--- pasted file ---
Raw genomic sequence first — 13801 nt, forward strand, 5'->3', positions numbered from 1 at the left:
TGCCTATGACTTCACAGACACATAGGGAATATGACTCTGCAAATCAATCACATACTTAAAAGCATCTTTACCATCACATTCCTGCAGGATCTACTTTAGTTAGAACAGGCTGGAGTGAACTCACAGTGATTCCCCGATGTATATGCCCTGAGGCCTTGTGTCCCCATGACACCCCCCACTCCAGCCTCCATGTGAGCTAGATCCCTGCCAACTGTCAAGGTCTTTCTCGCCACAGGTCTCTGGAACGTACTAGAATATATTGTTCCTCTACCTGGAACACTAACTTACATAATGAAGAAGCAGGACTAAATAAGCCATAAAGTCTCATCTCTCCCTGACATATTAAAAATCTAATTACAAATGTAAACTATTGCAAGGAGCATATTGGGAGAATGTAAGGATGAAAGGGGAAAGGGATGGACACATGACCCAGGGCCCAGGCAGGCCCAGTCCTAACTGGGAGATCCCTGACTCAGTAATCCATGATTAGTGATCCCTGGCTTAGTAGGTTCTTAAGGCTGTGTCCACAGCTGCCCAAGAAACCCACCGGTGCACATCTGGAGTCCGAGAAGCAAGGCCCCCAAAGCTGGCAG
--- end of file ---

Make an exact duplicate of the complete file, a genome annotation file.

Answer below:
Raw genomic sequence first — 13801 nt, forward strand, 5'->3', positions numbered from 1 at the left:
TGCCTATGACTTCACAGACACATAGGGAATATGACTCTGCAAATCAATCACATACTTAAAAGCATCTTTACCATCACATTCCTGCAGGATCTACTTTAGTTAGAACAGGCTGGAGTGAACTCACAGTGATTCCCCGATGTATATGCCCTGAGGCCTTGTGTCCCCATGACACCCCCCACTCCAGCCTCCATGTGAGCTAGATCCCTGCCAACTGTCAAGGTCTTTCTCGCCACAGGTCTCTGGAACGTACTAGAATATATTGTTCCTCTACCTGGAACACTAACTTACATAATGAAGAAGCAGGACTAAATAAGCCATAAAGTCTCATCTCTCCCTGACATATTAAAAATCTAATTACAAATGTAAACTATTGCAAGGAGCATATTGGGAGAATGTAAGGATGAAAGGGGAAAGGGATGGACACATGACCCAGGGCCCAGGCAGGCCCAGTCCTAACTGGGAGATCCCTGACTCAGTAATCCATGATTAGTGATCCCTGGCTTAGTAGGTTCTTAAGGCTGTGTCCACAGCTGCCCAAGAAACCCACCGGTGCACATCTGGAGTCCGAGAAGCAAGGCCCCCAAAGCTGGCAG